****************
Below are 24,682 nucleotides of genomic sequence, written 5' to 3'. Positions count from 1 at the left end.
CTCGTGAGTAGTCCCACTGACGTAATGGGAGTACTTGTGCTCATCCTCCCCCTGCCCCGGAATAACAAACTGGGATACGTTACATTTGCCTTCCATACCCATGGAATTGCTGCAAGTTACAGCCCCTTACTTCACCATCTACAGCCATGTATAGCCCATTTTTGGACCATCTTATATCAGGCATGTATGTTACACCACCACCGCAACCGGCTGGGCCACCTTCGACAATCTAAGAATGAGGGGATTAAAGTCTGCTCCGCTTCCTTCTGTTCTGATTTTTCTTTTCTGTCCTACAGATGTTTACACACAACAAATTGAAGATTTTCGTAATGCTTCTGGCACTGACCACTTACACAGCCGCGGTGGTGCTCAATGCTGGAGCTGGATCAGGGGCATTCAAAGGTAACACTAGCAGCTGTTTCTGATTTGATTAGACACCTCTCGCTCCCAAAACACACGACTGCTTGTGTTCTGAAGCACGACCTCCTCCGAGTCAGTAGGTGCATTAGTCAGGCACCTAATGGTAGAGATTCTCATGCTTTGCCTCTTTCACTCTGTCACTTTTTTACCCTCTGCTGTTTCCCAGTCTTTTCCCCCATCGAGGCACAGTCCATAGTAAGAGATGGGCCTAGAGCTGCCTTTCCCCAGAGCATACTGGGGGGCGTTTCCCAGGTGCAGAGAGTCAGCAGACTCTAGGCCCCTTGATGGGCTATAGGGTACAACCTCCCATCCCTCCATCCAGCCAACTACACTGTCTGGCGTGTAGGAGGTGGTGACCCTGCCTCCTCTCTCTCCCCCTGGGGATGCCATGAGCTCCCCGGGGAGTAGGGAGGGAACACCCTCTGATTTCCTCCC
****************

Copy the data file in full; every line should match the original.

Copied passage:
Below are 24,682 nucleotides of genomic sequence, written 5' to 3'. Positions count from 1 at the left end.
CTCGTGAGTAGTCCCACTGACGTAATGGGAGTACTTGTGCTCATCCTCCCCCTGCCCCGGAATAACAAACTGGGATACGTTACATTTGCCTTCCATACCCATGGAATTGCTGCAAGTTACAGCCCCTTACTTCACCATCTACAGCCATGTATAGCCCATTTTTGGACCATCTTATATCAGGCATGTATGTTACACCACCACCGCAACCGGCTGGGCCACCTTCGACAATCTAAGAATGAGGGGATTAAAGTCTGCTCCGCTTCCTTCTGTTCTGATTTTTCTTTTCTGTCCTACAGATGTTTACACACAACAAATTGAAGATTTTCGTAATGCTTCTGGCACTGACCACTTACACAGCCGCGGTGGTGCTCAATGCTGGAGCTGGATCAGGGGCATTCAAAGGTAACACTAGCAGCTGTTTCTGATTTGATTAGACACCTCTCGCTCCCAAAACACACGACTGCTTGTGTTCTGAAGCACGACCTCCTCCGAGTCAGTAGGTGCATTAGTCAGGCACCTAATGGTAGAGATTCTCATGCTTTGCCTCTTTCACTCTGTCACTTTTTTACCCTCTGCTGTTTCCCAGTCTTTTCCCCCATCGAGGCACAGTCCATAGTAAGAGATGGGCCTAGAGCTGCCTTTCCCCAGAGCATACTGGGGGGCGTTTCCCAGGTGCAGAGAGTCAGCAGACTCTAGGCCCCTTGATGGGCTATAGGGTACAACCTCCCATCCCTCCATCCAGCCAACTACACTGTCTGGCGTGTAGGAGGTGGTGACCCTGCCTCCTCTCTCTCCCCCTGGGGATGCCATGAGCTCCCCGGGGAGTAGGGAGGGAACACCCTCTGATTTCCTCCC